When in March, 1953 Dr. Aubrey Westlake of Fordingbridge, asked me to speak to a meeting of the Rural District Council of Ringwood and Fordingbridge, on behalf of the New Forest Gypsies, I spoke mostly what I have written here. The meeting was held to consider the problem of a Gypsy compound, known as Tin Town, which had become infested with wire-worm and over-crowded with humanity owing to far too many homeless Gypsies having settled there. Dr. Westlake wanted to obtain from the council a resolution restoring to the Gypsies their traditional right to wander in the New Forest, which had been revoked since 30 years. Two true friends of the Romanies, Augustus John and Brian Vesey-Fitzgerald, wrote in support, and I made my speech! I found it a true ordeal having to address, and then be questioned by, such a gathering: Officers of Health, Education, Sanitation! – and so forth: the civilised. But I had friends amongst the Gypsies of Tin Town, and thus was given courage. All the council, with one exception, voted in favour of restoring to the Gypsies the right to wander in the New Forest. A great victory gained for the freedom of the individual.
A flat-cart was being well cleaned, the garlands of red hedge berries woven for the horse which was to draw it: for the coffin of the child was to be borne on a Romany cart to the cemetery gates where it was then to be given up to the cemetery authorities for a church burial on church ground.
Once Gypsy corpses had always been interred in lonely places, on the heaths where the wind blew sweet and fresh, but such burials are prohibited by the present day law and have become too difficult for the Gypsy, and consecrated church ground is now almost always used.
The winter evening settled quickly over the downs, and by the time that White Will and his companions had the cart clean and ready for the morrow, the sun was westering, turned into the angry hue of a winesap apple and shrunken to the size of one, strange-looking in the plumbago frost-bound sky. White Will told me that yesternight the backs of the men keeping vigil had been whitened with frost, and the hair of their heads below their hats or caps frozen hard: snow might well fall. He pointed out to me the homecoming procession of Gypsy men who had been far afield foraging wood for the night’s funeral fire. The figures of the men were etched against the sky, their backs bent low by the weight of the bundle of tree-boughs and brushwood that each one carried for the feeding of the ever-ravenous red horses of the fire.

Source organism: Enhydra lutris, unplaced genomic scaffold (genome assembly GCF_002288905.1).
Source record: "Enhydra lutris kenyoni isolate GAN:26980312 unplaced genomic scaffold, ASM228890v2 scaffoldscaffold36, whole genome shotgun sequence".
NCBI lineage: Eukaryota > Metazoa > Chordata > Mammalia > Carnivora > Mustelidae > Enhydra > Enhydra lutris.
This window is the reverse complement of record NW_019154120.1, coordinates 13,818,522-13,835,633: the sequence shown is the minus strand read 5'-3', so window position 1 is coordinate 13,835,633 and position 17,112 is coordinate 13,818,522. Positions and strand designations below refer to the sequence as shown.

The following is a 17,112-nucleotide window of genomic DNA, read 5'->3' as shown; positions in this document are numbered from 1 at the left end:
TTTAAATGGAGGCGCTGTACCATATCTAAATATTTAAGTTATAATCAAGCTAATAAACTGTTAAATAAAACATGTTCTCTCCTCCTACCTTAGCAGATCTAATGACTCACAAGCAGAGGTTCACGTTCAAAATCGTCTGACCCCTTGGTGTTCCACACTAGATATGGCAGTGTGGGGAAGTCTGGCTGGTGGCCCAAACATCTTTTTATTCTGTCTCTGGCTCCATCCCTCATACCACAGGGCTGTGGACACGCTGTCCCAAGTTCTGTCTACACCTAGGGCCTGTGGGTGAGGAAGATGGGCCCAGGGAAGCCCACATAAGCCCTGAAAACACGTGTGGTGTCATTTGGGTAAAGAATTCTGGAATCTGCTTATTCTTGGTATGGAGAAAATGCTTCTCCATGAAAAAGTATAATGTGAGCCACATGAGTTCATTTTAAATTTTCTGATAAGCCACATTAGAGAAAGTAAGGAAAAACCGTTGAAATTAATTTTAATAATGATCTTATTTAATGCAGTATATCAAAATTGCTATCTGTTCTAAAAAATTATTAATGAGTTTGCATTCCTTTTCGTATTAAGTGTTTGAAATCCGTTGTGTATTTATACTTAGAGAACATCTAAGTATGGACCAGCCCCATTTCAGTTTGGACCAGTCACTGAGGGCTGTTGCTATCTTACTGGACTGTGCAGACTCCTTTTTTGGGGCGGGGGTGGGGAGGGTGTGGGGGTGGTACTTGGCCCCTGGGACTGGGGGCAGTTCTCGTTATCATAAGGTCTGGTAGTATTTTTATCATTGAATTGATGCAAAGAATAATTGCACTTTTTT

The women by then were all in their caravans, only the men were to keep vigil: many of the women weeping shrilly for the dead child, their voices coming from the vans shuttered against the cold of the night. I believe also that they wept because the encampment was under police dispersal orders, and most of the families knew not where they could go to live out the winter until the spring made road travel possible again.
I did not want to be present when the coffin came, I was made sad enough without that further pain: so I said my farewells to the Gypsies and went from the light of their fire into the gloom of the night and the cold and long journey back to Leatherhead. I thought in some bitterness that White Will was wise to be buying forgetfulness in beer and ale. For me forgetfulness of the sad scene would not be possible: it would remain nailed into my memory. “crowded and keen the country grows….”